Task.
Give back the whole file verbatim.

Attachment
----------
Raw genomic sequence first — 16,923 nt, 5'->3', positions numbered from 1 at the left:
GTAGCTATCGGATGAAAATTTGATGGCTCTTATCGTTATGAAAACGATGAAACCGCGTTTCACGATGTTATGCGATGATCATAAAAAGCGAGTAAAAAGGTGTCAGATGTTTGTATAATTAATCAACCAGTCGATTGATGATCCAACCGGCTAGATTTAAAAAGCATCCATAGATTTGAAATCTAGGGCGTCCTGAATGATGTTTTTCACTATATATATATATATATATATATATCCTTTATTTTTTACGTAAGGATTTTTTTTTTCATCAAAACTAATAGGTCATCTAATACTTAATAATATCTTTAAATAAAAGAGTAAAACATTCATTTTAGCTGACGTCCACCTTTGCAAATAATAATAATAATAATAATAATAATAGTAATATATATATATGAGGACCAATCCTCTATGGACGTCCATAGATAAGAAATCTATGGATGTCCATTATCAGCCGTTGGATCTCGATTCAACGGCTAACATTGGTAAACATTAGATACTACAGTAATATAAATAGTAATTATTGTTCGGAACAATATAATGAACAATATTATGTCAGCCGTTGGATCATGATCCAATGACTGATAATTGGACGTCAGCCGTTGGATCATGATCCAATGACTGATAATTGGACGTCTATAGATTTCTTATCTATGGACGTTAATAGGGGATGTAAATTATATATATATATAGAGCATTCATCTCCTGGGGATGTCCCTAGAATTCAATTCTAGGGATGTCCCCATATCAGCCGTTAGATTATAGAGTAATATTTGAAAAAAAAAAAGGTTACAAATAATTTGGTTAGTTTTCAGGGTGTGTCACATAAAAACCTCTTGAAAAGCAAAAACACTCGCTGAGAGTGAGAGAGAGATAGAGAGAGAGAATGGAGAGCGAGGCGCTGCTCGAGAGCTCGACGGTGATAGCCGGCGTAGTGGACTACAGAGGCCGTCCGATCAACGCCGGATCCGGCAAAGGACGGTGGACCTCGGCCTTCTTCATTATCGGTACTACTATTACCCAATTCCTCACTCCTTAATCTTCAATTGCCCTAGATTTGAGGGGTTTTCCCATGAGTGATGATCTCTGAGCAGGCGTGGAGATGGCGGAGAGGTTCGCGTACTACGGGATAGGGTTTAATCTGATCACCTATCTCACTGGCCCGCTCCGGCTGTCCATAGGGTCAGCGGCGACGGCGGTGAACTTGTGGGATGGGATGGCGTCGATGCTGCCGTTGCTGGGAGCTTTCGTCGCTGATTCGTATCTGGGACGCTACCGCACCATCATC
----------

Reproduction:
Raw genomic sequence first — 16,923 nt, 5'->3', positions numbered from 1 at the left:
GTAGCTATCGGATGAAAATTTGATGGCTCTTATCGTTATGAAAACGATGAAACCGCGTTTCACGATGTTATGCGATGATCATAAAAAGCGAGTAAAAAGGTGTCAGATGTTTGTATAATTAATCAACCAGTCGATTGATGATCCAACCGGCTAGATTTAAAAAGCATCCATAGATTTGAAATCTAGGGCGTCCTGAATGATGTTTTTCACTATATATATATATATATATATATATCCTTTATTTTTTACGTAAGGATTTTTTTTTTCATCAAAACTAATAGGTCATCTAATACTTAATAATATCTTTAAATAAAAGAGTAAAACATTCATTTTAGCTGACGTCCACCTTTGCAAATAATAATAATAATAATAATAATAATAGTAATATATATATATGAGGACCAATCCTCTATGGACGTCCATAGATAAGAAATCTATGGATGTCCATTATCAGCCGTTGGATCTCGATTCAACGGCTAACATTGGTAAACATTAGATACTACAGTAATATAAATAGTAATTATTGTTCGGAACAATATAATGAACAATATTATGTCAGCCGTTGGATCATGATCCAATGACTGATAATTGGACGTCAGCCGTTGGATCATGATCCAATGACTGATAATTGGACGTCTATAGATTTCTTATCTATGGACGTTAATAGGGGATGTAAATTATATATATATATAGAGCATTCATCTCCTGGGGATGTCCCTAGAATTCAATTCTAGGGATGTCCCCATATCAGCCGTTAGATTATAGAGTAATATTTGAAAAAAAAAAAGGTTACAAATAATTTGGTTAGTTTTCAGGGTGTGTCACATAAAAACCTCTTGAAAAGCAAAAACACTCGCTGAGAGTGAGAGAGAGATAGAGAGAGAGAATGGAGAGCGAGGCGCTGCTCGAGAGCTCGACGGTGATAGCCGGCGTAGTGGACTACAGAGGCCGTCCGATCAACGCCGGATCCGGCAAAGGACGGTGGACCTCGGCCTTCTTCATTATCGGTACTACTATTACCCAATTCCTCACTCCTTAATCTTCAATTGCCCTAGATTTGAGGGGTTTTCCCATGAGTGATGATCTCTGAGCAGGCGTGGAGATGGCGGAGAGGTTCGCGTACTACGGGATAGGGTTTAATCTGATCACCTATCTCACTGGCCCGCTCCGGCTGTCCATAGGGTCAGCGGCGACGGCGGTGAACTTGTGGGATGGGATGGCGTCGATGCTGCCGTTGCTGGGAGCTTTCGTCGCTGATTCGTATCTGGGACGCTACCGCACCATCATC